Minus the Bear – ‘Invisible‘
It’s been far too long since we heard from Minus the Bear and ‘Invisible’ marks their welcome return. The first track to be aired from their new album ‘VOIDS’ (out in March via Suicide Squeeze Records), it’s an addictive slice of pop hooks and mathy riffs as the band sing about how ‘you’re not invisible’. There are stop-start moments and a danceable, almost Foals-like climax.
Eyelids – ‘Slow It Goes‘
A band from Portland who have toured with The Charlatans and whose next album will be produced by none other than R.E.M.’s Peter Buck, Eyelids specialise in a very classic and melodic form of songwriting. The members of the band previously played with indie legends including Elliott Smith, Stephen Malkmus and Guided By Voices’ Robert Pollard and these guitar-led influences shine through on ‘Slow It Goes’ – a song that combines The Smiths’ janglier moments with a blast of Cribs-esque attitude.
Slowdive – ‘Star Roving‘
Shoegaze legends Slowdive have returned with their first new material in 22 (!) years and ‘Star Roving’ will make you feel like they’ve never been away. Full of atmosphere and layers, the song gradually builds up over the course of its five and a half minutes before progressing into a soothing finish that will leave you mesmerised. It hints at great things to come on their new album and at their Field Day headline performance.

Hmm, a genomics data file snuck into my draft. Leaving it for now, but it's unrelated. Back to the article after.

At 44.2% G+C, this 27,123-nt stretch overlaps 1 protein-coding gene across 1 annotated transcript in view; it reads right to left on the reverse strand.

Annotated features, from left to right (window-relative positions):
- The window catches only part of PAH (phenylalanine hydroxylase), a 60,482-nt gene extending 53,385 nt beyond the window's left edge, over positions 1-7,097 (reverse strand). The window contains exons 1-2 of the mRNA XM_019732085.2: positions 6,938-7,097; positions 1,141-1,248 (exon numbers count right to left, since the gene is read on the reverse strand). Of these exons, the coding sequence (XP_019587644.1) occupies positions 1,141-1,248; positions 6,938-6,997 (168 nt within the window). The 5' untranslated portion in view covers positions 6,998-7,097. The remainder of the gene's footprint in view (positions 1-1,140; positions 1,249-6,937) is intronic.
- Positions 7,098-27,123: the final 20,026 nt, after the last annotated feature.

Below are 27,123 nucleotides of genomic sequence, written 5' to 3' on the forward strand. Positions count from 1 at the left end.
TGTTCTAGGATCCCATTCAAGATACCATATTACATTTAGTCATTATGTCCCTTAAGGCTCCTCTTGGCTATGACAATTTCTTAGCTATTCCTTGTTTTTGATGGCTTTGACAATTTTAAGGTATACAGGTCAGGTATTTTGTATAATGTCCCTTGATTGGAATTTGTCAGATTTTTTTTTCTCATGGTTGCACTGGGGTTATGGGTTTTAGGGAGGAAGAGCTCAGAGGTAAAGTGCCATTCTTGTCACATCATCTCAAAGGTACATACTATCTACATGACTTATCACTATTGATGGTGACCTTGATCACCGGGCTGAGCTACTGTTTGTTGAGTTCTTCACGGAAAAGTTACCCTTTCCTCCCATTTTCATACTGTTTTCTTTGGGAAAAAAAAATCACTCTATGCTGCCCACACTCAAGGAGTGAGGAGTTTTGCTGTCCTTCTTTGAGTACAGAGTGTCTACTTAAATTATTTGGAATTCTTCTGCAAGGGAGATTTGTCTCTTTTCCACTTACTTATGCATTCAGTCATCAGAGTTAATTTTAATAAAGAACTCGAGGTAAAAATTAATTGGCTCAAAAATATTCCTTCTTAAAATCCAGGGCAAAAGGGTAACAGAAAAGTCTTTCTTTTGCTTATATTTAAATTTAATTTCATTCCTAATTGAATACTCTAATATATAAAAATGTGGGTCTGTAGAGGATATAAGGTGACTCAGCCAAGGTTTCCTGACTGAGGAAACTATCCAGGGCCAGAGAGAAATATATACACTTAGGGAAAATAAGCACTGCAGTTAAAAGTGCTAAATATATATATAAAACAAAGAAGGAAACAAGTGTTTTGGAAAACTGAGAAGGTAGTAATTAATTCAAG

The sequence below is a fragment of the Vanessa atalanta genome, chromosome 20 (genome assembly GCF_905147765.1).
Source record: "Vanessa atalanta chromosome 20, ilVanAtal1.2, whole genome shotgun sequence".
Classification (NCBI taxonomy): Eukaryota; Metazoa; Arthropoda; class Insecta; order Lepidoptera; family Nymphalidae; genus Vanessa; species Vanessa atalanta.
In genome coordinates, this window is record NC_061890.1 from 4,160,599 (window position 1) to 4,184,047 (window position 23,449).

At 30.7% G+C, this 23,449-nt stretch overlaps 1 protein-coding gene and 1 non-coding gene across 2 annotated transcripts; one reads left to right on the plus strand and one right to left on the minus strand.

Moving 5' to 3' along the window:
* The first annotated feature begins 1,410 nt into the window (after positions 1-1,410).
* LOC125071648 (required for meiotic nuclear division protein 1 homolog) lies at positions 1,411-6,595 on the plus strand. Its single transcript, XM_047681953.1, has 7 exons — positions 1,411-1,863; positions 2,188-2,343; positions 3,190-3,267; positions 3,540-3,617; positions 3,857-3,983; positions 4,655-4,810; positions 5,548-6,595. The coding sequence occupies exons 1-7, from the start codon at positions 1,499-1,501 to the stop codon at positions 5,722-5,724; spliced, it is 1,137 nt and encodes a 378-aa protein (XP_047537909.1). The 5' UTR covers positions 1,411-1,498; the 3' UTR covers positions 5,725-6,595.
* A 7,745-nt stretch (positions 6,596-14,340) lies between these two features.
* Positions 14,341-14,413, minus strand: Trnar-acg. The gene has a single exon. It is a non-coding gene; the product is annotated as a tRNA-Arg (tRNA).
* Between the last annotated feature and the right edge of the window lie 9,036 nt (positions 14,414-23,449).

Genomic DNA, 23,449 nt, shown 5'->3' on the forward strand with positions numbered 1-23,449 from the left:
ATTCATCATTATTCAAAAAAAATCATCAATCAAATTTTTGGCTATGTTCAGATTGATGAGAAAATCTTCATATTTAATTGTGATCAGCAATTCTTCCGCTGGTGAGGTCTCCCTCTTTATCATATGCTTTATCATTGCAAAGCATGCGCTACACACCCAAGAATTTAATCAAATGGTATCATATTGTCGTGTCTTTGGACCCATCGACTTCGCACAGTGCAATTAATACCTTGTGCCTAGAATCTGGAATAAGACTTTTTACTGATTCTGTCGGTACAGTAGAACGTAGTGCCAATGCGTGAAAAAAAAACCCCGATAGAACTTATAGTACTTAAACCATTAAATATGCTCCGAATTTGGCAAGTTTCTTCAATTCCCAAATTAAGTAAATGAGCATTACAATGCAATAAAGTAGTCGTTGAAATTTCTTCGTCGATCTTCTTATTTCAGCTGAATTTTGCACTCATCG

Pete Silberman – ‘New York‘
The Antlers’ ‘Hospice’ is one of our most loved albums of all time (the follow-ups were equally compelling) and now in that much-missed band’s frontman Pete Silberman’s debut solo outing, he continues to display that deeply affecting and poignant sound that leaves you with goosebumps in places you never knew existed. The forthcoming EP ‘Impermanence’ is inspired by Pete’s experience with a hearing impairment that meant he had to leave Brooklyn for somewhere altogether more secluded upstate, and ‘New York’ is a very sparse (and perhaps Sparklehorse-like) song which is subtly emotional and has delicate guitar lines. The video, made from public domain footage being spliced together by Silberman himself, is equally profound.
Liam Paton – ‘Walk Towards the Fireworks‘
Anyone that lists the likes of Olfur Arnalds, Max Richter and Sebastien Tellier in an email to us is worth a listen and Liam Paton does not disappoint. Making use of his experience writing for the screen and stage, ‘Walk Towards the Fireworks’ is a piano-led instrumental piece that surprisingly clocks in at under three minutes. Around the halfway point, strings are added to that bring some lightness as it threatens to delve into intensity.